If you go from a draining customer service job to a life that also feels draining, you’re going to burn out quickly, like I did. You owe it to yourself and everyone around you to make your life outside of work a sanctuary. Don’t go to events that feel lifeless to you. Don’t meet up with friends who make you feel like shit. Cultivate the things that fill you back up again. If at all possible (and it always is), incorporate a morning ritual that makes you feel grounded and strong before you start your day.
Second, take regular breaks.
Get out of your chair every 90 minutes. You’re not going to get in trouble. You will get more done if you leave every hour and a half for 5-15 minutes than you would if you stayed glued to your desk to answer one more call from an angry customer. Get up, stretch, get some water or food, use the bathroom, say ‘hi’ to Sarah in accounting, and return to your desk remembering that you’re a human being.
Third, notice how you feel in your body throughout the day.
You are a spiritual being in a body, and your body has something to say to you when you’re stressed out about serving customers. The negative emotions you feel and are exposed to are real, even if you feel like they shouldn’t be, and they will get stuck in your body if you don’t allow them to move out.
Notice when you’re breathing rapidly or shallowly. Notice if there’s tension in your back. Notice if you feel sick in your gut. See if you can lovingly bring attention to those areas and allow them to release. If you’re on a call with a customer who’s totally annoying or rude, hold your heart. Afterward, go to the bathroom and shake it off. Outside of work, get regular movement, even if it’s just a walk. Be aware of and protect your body. Let it digest and eliminate the “stuff” you’re taking on all day.
Fourth, let go of the need to fix the system you’re a part of.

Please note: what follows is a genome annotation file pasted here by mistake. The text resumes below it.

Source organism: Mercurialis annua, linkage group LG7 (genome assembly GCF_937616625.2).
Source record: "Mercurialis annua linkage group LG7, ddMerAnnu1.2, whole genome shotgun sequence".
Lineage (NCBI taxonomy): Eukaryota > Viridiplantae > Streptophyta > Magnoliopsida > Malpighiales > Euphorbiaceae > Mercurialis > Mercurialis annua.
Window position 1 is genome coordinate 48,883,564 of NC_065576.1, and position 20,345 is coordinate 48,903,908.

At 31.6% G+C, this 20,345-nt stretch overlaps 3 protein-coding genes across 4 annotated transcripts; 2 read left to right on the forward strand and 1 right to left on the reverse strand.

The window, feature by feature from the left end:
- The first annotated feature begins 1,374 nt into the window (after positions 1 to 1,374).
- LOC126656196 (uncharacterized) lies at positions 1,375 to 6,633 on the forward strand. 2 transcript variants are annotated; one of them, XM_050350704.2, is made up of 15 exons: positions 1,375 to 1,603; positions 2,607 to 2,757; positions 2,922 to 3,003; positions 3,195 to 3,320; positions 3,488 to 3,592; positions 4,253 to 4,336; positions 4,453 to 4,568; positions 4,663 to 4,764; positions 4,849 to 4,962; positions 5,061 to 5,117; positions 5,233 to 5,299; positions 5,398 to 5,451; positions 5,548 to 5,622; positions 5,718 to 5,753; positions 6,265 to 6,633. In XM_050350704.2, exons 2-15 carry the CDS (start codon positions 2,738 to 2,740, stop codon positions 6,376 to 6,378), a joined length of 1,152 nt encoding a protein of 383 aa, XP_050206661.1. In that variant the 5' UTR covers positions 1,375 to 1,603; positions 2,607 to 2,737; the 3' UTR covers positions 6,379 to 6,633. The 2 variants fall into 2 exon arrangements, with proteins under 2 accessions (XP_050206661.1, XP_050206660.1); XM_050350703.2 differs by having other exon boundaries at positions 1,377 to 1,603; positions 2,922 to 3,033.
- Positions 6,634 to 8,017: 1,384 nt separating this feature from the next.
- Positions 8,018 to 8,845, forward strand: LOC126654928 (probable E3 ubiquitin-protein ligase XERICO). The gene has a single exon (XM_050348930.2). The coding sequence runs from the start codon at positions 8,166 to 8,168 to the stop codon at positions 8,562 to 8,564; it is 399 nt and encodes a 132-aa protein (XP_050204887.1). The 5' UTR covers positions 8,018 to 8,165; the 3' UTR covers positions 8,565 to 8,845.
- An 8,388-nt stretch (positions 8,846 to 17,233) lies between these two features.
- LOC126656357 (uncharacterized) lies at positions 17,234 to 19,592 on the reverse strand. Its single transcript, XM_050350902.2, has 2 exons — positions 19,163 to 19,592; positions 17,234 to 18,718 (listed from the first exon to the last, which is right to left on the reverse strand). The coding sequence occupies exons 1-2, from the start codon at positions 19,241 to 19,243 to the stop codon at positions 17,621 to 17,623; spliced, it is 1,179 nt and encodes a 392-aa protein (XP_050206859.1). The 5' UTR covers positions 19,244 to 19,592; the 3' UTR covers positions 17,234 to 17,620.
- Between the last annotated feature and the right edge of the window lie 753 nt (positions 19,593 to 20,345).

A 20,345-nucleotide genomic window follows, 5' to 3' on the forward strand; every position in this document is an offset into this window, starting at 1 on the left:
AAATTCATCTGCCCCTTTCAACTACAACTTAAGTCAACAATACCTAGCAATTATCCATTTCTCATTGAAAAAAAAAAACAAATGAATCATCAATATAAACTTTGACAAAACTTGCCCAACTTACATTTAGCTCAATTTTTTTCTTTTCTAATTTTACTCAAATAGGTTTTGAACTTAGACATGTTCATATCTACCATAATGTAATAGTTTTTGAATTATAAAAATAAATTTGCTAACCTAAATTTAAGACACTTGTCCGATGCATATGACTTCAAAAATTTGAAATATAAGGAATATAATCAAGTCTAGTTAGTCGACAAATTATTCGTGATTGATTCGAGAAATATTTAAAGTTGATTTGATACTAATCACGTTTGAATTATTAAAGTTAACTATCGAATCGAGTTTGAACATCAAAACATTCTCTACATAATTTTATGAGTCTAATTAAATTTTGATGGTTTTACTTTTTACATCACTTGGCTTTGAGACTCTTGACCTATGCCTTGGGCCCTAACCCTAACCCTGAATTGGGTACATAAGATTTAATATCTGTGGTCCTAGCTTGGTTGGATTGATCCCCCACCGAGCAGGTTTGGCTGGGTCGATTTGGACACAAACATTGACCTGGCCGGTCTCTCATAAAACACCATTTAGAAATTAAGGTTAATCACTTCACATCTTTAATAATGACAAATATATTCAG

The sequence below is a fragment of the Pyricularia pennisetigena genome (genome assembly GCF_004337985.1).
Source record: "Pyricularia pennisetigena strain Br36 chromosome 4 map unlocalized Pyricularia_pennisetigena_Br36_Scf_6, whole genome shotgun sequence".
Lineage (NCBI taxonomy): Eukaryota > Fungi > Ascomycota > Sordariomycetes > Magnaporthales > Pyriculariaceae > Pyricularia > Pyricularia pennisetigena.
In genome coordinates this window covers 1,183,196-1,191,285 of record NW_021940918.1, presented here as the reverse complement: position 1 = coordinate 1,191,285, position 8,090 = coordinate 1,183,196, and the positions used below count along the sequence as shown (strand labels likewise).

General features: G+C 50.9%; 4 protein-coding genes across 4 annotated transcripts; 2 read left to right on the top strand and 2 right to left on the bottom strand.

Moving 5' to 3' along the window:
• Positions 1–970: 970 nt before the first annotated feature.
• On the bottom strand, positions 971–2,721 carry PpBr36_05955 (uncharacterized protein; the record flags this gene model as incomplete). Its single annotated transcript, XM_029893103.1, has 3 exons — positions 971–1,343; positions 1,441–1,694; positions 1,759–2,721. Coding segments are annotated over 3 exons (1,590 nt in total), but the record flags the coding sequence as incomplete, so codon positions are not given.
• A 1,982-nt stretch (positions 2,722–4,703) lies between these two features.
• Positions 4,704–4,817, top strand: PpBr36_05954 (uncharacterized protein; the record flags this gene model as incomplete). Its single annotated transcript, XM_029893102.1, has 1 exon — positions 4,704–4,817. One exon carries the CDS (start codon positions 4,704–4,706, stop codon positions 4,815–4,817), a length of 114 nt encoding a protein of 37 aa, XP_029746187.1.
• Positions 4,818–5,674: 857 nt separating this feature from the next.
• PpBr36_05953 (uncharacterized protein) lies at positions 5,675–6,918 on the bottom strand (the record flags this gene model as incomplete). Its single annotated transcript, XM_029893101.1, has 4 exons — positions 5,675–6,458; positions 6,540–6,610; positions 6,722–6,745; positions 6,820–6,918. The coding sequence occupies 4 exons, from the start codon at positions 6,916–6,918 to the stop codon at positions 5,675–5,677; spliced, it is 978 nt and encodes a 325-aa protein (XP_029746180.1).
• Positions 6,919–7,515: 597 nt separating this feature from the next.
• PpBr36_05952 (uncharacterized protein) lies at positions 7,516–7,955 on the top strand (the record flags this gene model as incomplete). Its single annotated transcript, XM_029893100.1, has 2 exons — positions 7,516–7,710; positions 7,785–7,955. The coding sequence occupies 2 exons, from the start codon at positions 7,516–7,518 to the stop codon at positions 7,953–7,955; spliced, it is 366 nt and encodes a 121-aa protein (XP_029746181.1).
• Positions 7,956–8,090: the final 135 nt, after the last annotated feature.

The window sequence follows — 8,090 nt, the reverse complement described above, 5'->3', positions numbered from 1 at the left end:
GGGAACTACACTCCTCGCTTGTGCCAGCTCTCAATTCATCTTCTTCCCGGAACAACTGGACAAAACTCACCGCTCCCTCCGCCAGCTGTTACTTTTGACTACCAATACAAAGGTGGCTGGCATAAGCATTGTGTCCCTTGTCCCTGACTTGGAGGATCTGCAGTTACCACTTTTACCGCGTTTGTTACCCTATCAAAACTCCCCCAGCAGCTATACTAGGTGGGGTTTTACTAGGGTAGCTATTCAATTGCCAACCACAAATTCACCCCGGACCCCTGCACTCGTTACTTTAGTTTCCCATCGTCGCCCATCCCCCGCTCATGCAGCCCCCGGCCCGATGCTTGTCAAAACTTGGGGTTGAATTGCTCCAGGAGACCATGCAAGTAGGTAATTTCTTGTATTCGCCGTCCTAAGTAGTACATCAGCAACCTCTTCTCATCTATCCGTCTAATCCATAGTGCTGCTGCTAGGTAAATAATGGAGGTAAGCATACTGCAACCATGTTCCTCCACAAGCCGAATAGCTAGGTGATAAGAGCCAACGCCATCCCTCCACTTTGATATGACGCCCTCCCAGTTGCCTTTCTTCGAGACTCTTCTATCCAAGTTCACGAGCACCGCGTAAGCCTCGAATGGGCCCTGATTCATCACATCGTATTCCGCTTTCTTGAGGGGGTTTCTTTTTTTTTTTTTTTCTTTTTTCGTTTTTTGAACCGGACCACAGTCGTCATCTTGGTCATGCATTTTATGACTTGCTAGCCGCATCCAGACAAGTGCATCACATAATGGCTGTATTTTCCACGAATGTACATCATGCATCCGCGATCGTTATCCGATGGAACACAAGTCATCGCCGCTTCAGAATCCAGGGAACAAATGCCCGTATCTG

One of the hardest things about my job in customer service was seeing the same issues come up over and over again and having close to zero control over fixing the root of the problem. It drove me nuts. I’d complain to my boss all the time, “But it shouldn’t be this way!”
And yet, it was.
Unless trying to fix the system energizes you, let it go. You can notice the issues and keep track of them, but your job is to care for the customer in front of you, and it’s not fair to yourself to take on the burden of trying to fix the whole damn process.
Finally, make meaningful connections with positive people at work.
Customers come and go, but the team you’re with day in and day out is mostly there to stay. Value them and treat them with care. Your job will feel much easier and more manageable if you can spend some time building up a network of colleagues who are positive and still have empathy inside of them. Making meaningful connections at work acts like a sort of shield around you, protecting you from some of the emotions coming at you during your job.
Speaking of empathy, that’s basically your job: to have empathy for people and then use it to fix problems.
If the empathy for the customers you serve has completely faded, then you need to find another job. Losing the ability to feel compassion for others, no matter how much of a nuisance they are, is a big, red warning sign that you need to find something that nourishes you instead.
Your job is really, really hard, and it’s often undervalued.
That doesn’t mean you have to suffer every day, though. If you can focus on these five areas and give yourself permission to take better care of yourself, I think you’ll find that you can survive and improve the lives of the people you’re there to respond to.
Thank you for everything you do.